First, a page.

what does the future hold for education?
It’s time for the educational slugfest to stop. ‘Traditional’ and ‘progressive’ education are both caricatures, and bashing cartoon images of each other is unprofitable and unedifying.
The search for a new model of education – one that is genuinely empowering for all young people – is serious and necessary.
Some good progress has already been made, but teachers and school leaders are being held back by specious beliefs, false oppositions and the limited thinking of orthodoxy.
"A powerful vision of learning which fosters critical thinking and craftsmanship at the same time as building a foundation of knowledge and understanding."
- Ron Berger, Senior Advisor for Teaching and Learning, EL Education and author of
An Ethic of Excellence
Drawing on recent experience in England, North America and Australasia, but applicable round the world, The Future of Teaching clears away this logjam of bad science and slack thinking and frees up the stream of much-needed innovation.
This timely book aims to banish arguments based on false claims about the brain and poor understanding of cognitive science, reclaim the nuanced middle ground of teaching that develops both rigorous knowledge and ‘character’, and lay the foundations for a 21st-century education worthy of the name.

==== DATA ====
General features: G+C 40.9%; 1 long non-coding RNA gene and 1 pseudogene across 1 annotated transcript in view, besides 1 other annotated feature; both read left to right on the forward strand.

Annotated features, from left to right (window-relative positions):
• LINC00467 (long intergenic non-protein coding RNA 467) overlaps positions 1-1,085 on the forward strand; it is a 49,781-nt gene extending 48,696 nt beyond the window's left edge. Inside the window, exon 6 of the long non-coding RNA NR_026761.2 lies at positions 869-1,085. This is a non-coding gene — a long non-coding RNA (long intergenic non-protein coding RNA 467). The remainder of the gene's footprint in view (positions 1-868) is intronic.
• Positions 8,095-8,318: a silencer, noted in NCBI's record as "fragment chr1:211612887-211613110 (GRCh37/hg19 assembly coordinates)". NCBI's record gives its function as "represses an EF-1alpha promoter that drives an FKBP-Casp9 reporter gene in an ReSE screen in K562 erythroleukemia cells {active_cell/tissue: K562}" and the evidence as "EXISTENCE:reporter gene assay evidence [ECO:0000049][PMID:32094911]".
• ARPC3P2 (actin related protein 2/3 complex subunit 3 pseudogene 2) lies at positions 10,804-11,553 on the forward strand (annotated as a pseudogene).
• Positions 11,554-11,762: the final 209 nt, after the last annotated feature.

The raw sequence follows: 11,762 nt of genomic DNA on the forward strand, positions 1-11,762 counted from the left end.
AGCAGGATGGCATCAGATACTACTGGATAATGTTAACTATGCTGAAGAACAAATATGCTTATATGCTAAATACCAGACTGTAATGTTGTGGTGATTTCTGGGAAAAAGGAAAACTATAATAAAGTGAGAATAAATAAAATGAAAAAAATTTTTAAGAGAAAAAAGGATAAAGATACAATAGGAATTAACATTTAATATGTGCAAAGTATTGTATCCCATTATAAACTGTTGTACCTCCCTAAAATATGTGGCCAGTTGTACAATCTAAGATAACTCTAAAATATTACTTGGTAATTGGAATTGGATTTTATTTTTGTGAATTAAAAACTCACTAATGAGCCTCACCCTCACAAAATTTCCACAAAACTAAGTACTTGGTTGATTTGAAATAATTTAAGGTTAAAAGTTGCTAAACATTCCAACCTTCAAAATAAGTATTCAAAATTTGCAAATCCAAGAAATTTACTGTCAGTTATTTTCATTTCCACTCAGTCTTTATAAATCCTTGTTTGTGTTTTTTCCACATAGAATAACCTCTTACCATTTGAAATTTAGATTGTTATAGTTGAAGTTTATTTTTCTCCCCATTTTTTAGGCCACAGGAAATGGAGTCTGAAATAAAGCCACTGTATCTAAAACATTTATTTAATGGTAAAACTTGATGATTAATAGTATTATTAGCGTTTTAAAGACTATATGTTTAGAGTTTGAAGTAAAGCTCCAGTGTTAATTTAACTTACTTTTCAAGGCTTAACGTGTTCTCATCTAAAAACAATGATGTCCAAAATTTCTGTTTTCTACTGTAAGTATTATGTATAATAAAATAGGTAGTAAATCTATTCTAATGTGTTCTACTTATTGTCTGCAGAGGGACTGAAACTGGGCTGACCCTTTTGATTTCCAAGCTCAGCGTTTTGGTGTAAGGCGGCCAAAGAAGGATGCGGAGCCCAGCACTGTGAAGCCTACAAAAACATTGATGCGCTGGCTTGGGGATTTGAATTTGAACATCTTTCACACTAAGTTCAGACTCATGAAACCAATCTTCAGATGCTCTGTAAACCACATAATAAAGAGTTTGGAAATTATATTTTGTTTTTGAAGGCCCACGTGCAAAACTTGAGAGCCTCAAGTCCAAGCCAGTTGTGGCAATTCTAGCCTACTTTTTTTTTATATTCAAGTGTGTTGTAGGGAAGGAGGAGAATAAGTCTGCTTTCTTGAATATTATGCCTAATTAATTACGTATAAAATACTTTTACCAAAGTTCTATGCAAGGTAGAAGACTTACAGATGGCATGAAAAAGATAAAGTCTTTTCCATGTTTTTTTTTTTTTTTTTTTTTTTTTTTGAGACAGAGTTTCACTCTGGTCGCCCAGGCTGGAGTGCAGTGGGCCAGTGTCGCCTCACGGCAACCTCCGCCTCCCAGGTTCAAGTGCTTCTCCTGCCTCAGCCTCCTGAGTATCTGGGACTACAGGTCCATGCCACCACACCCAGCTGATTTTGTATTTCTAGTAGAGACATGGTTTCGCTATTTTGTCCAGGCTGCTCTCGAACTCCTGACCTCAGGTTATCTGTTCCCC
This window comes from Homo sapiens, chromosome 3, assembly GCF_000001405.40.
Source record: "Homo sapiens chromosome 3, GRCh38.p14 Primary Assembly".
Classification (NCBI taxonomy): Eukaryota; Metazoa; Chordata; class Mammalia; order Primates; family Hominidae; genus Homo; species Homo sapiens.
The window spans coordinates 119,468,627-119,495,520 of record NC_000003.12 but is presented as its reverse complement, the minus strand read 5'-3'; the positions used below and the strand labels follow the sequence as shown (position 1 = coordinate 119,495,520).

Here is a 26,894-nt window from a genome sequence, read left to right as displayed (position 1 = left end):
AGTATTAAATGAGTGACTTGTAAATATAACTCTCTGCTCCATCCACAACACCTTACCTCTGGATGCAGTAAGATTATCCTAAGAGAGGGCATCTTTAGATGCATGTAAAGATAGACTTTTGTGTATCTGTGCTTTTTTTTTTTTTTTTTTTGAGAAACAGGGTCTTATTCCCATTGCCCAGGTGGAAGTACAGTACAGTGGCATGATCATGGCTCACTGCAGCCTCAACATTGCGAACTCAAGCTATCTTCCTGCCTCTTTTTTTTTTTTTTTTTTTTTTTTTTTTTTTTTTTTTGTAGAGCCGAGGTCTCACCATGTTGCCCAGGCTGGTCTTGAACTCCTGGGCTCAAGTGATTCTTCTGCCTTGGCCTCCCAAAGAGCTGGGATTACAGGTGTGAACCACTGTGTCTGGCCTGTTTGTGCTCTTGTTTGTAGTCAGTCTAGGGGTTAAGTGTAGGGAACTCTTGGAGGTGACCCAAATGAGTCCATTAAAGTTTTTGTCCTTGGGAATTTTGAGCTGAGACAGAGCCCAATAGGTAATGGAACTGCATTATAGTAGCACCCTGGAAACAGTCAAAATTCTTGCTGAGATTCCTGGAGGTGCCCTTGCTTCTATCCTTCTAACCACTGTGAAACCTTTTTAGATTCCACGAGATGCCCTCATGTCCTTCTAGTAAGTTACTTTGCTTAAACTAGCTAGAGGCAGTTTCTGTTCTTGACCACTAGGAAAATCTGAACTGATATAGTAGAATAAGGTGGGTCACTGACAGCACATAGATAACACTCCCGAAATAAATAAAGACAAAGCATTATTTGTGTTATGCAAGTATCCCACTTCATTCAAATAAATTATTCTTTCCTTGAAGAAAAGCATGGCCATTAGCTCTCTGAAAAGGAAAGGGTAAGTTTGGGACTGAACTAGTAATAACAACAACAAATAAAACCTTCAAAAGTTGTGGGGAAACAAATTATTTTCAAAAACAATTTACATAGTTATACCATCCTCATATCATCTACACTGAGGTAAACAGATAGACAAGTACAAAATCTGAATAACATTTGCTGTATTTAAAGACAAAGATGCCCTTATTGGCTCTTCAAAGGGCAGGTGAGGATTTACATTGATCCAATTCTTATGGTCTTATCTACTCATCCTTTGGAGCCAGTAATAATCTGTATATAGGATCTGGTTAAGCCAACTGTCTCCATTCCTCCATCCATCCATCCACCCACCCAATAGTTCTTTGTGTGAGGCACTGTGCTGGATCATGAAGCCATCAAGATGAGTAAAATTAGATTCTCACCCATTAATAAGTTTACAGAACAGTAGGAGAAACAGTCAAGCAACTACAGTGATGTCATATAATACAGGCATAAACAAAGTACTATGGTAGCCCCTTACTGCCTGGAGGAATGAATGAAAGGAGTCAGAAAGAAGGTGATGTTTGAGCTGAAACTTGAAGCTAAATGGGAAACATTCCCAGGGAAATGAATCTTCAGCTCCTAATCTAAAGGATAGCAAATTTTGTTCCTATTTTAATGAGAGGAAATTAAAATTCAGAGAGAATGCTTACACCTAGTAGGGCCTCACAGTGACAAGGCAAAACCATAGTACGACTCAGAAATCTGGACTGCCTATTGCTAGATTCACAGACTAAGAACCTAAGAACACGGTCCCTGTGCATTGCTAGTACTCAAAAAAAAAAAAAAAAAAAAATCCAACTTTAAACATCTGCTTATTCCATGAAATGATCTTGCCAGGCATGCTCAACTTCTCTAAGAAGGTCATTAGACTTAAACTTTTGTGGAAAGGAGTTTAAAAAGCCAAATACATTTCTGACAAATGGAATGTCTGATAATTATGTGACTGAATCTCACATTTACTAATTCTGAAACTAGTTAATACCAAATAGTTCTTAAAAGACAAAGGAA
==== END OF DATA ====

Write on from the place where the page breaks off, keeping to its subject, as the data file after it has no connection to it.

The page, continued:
‘I love this book. Guy cuts through the ongoing tangle of arguments about traditional vs. progressive teaching as smoothly as a knife through butter. With a potent mixture of hard science and compelling stories, he exposes the flaws in both extremes and points the way to a compelling synthesis. This book is a must read for educators everywhere.’
- Jo Boaler, Stanford University Professor of Education, and author of Limitless Mind
‘The experience of the Covid pandemic not only can, but must, lead to a new conversation about how to develop schooling to equip children for the challenges and opportunities of the 21st century. Guy Claxton’s passionate and cogent book is the best possible starting point for that conversation.’
- Matthew Taylor, Chief Executive, The Royal Society of Arts, Manufactures and Commerce (the RSA)